Tag Archives: Rare species


Preserving The World’s Rarities

Recognize this fuzzy lion with the cute little roar? Chances are that you’ve seen him in the intro to MGM movies over 1,000 times already. His name is Leo, and he was trained by an incredibly intelligent man named Dr. Bhagavan “Doc” Antle.

Antle is the founder and director of The Institute of Greatly Endangered and Rare Species (T.I.G.E.R.S.), a wildlife education organization, dedicated to promoting global conservation with informative, educational, and entertaining interactive programs. Additionally, he established the Rare Specific Fund (RSF) to provide funding to critical on the ground international wildlife conservation programs, thereby complimenting the educational messages and field research of T.I.G.E.R.S. The RSF receives its financing base through a percentage of revenues taken in by T.I.G.E.R.S., the generosity of donations from exhibit guests, and the general public.

This past weekend I had the opportunity to meet Antle and visit the T.I.G.E.R.S. preservation in Myrtle Beach, SC. To say the very least, it was one of the most amazing experiences that I’ve ever had…

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The first big cat that I met was Hercules, a Liger. Napoleon Dynamite may have made them more popular commercially, but Ligers are extremely rare to come across. Over 11 foot tall, and at 900 lbs., Hercules is not only the largest breed of cat in the world, but he is in fact THE largest cat across the entire globe. He is a cross between a male lion and female tiger; thus making him a Liger. (If a female lion were to mate with a male tiger, they would produce a Ligon.)


The next cat I met was a cheetah. The way she just stared so intently…she pierced through your soul. It was incredible. Then she walked by us, and suddenly her body became sleek and elongated, her hips dipped low — riiight, llllleft, riiiight, llllleft — and her tail sort of flicked with attitude and poise. I couldn’t take my eyes off of her….until we met the baby tigers.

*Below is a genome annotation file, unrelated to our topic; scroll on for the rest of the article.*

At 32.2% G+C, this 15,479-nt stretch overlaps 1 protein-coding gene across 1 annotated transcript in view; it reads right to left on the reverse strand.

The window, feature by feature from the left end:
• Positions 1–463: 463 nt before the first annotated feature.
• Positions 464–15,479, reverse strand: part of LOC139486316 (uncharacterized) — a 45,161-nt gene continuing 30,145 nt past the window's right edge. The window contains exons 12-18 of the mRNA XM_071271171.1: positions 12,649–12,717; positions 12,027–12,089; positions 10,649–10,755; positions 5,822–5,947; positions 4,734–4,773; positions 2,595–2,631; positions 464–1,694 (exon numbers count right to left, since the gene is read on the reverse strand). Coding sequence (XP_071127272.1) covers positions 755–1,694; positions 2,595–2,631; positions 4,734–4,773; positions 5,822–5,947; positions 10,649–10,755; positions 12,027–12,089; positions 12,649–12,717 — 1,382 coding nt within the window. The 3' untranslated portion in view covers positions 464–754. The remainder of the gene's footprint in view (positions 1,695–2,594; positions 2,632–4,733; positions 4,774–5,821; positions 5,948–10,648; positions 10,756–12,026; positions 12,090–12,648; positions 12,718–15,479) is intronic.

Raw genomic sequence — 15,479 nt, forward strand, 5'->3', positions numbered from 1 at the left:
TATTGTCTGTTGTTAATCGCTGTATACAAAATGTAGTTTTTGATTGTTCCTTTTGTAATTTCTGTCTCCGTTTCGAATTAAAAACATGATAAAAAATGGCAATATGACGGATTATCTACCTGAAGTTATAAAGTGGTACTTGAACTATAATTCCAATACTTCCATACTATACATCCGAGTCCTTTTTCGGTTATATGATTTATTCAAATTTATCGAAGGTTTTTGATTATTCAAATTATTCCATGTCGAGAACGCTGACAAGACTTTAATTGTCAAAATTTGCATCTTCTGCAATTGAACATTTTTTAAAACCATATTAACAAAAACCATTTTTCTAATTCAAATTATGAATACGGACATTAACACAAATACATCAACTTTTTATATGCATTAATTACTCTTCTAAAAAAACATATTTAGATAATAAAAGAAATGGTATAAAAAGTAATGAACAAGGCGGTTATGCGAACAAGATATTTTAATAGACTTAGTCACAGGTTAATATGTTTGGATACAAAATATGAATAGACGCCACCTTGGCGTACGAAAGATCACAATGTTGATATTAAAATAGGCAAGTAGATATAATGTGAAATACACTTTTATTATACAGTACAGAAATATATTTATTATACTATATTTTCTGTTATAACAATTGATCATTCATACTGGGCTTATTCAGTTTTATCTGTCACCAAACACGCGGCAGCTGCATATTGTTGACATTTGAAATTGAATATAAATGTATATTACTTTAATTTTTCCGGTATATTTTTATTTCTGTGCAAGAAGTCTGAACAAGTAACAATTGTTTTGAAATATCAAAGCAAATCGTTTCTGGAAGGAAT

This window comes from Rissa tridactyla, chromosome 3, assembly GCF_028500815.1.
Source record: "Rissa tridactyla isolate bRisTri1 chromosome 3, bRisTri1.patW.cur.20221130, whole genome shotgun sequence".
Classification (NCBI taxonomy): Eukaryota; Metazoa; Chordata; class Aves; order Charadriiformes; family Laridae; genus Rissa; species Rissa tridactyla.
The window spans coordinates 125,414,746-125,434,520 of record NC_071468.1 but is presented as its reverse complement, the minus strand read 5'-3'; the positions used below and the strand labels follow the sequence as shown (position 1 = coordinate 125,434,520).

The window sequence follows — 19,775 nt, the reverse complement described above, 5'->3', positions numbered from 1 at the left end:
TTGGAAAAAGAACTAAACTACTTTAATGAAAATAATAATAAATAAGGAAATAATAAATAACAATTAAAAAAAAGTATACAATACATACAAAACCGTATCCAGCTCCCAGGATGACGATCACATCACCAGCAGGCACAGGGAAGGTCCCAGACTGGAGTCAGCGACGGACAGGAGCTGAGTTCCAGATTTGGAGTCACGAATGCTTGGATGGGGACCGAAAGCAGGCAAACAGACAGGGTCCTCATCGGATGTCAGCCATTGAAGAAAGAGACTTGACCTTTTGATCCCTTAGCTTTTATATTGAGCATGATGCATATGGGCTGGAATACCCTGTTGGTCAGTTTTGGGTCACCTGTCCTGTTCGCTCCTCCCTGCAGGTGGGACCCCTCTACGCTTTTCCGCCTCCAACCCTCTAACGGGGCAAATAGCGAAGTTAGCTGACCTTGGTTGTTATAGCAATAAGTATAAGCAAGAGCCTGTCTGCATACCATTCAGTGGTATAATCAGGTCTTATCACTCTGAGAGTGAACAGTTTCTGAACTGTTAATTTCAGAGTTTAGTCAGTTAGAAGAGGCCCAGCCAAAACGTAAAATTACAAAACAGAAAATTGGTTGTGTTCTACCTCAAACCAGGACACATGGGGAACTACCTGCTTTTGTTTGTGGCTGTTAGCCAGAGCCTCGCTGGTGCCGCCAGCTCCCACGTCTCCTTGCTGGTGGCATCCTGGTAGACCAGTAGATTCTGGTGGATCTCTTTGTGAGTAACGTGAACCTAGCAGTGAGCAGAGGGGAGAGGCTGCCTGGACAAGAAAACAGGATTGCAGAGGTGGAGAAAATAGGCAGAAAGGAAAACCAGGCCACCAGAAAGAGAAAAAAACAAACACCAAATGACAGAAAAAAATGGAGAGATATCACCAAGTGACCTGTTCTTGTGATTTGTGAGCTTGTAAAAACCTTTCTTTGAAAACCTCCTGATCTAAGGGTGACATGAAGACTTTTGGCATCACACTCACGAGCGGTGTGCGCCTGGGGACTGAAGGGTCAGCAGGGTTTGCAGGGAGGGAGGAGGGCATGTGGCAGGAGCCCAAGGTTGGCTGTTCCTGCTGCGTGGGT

They were all  1 – 6 months old Bengal Tigers, some the standard orange with black stripes, others white and black with blueish-green eyes. In between running across our legs and playing with chew toys in our laps, we fed them milk out of baby bottles and cuddled with them until they grew tired. While I held a baby girl in my arms, one of the trainers said, “In less than 20 years you’ll never be able to do this again.  When children see pictures of these beauties in books, they’ll ask what they are, and we will only be able to share memories with them.” In the moment, I was so amazed and in awe to be touching the tigers; but the trainer’s words made me feel sad, desperate, and angry that human consumption is responsible for making wild tigers endangered in the first place.

The reality is that there are only about 3,000 wild tigers left in the entire world. Only 1 out of every 10 tigers lives long enough to reproduce — the biggest threats being human consumption of land and resources, starvation, and tigers killing one another over territory and food. My heart broke a little, maybe a lot..